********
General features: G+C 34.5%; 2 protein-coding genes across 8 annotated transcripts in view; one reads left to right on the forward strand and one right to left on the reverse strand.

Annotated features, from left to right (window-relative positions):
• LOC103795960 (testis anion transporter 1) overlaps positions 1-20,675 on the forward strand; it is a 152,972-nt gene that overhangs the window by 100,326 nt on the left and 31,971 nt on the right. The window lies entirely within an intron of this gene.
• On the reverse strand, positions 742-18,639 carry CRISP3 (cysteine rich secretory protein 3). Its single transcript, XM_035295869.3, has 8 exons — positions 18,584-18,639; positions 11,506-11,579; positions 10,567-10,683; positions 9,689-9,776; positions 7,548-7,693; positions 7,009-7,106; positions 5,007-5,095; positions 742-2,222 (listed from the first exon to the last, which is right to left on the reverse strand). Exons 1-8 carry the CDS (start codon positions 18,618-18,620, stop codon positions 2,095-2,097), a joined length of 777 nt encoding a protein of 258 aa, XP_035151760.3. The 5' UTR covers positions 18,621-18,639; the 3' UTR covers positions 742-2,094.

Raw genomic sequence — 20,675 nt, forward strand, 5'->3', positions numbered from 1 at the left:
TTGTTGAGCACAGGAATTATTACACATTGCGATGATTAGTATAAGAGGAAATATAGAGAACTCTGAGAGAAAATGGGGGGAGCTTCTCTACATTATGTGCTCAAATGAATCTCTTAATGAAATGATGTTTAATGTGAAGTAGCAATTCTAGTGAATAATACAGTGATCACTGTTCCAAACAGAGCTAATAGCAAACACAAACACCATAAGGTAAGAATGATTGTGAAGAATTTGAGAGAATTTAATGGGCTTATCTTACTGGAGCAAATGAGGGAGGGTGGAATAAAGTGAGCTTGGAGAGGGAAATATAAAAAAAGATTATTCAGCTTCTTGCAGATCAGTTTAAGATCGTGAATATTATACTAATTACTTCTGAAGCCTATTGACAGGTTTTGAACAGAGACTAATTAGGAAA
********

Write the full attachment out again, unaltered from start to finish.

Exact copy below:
General features: G+C 34.5%; 2 protein-coding genes across 8 annotated transcripts in view; one reads left to right on the forward strand and one right to left on the reverse strand.

Annotated features, from left to right (window-relative positions):
• LOC103795960 (testis anion transporter 1) overlaps positions 1-20,675 on the forward strand; it is a 152,972-nt gene that overhangs the window by 100,326 nt on the left and 31,971 nt on the right. The window lies entirely within an intron of this gene.
• On the reverse strand, positions 742-18,639 carry CRISP3 (cysteine rich secretory protein 3). Its single transcript, XM_035295869.3, has 8 exons — positions 18,584-18,639; positions 11,506-11,579; positions 10,567-10,683; positions 9,689-9,776; positions 7,548-7,693; positions 7,009-7,106; positions 5,007-5,095; positions 742-2,222 (listed from the first exon to the last, which is right to left on the reverse strand). Exons 1-8 carry the CDS (start codon positions 18,618-18,620, stop codon positions 2,095-2,097), a joined length of 777 nt encoding a protein of 258 aa, XP_035151760.3. The 5' UTR covers positions 18,621-18,639; the 3' UTR covers positions 742-2,094.

Raw genomic sequence — 20,675 nt, forward strand, 5'->3', positions numbered from 1 at the left:
TTGTTGAGCACAGGAATTATTACACATTGCGATGATTAGTATAAGAGGAAATATAGAGAACTCTGAGAGAAAATGGGGGGAGCTTCTCTACATTATGTGCTCAAATGAATCTCTTAATGAAATGATGTTTAATGTGAAGTAGCAATTCTAGTGAATAATACAGTGATCACTGTTCCAAACAGAGCTAATAGCAAACACAAACACCATAAGGTAAGAATGATTGTGAAGAATTTGAGAGAATTTAATGGGCTTATCTTACTGGAGCAAATGAGGGAGGGTGGAATAAAGTGAGCTTGGAGAGGGAAATATAAAAAAAGATTATTCAGCTTCTTGCAGATCAGTTTAAGATCGTGAATATTATACTAATTACTTCTGAAGCCTATTGACAGGTTTTGAACAGAGACTAATTAGGAAA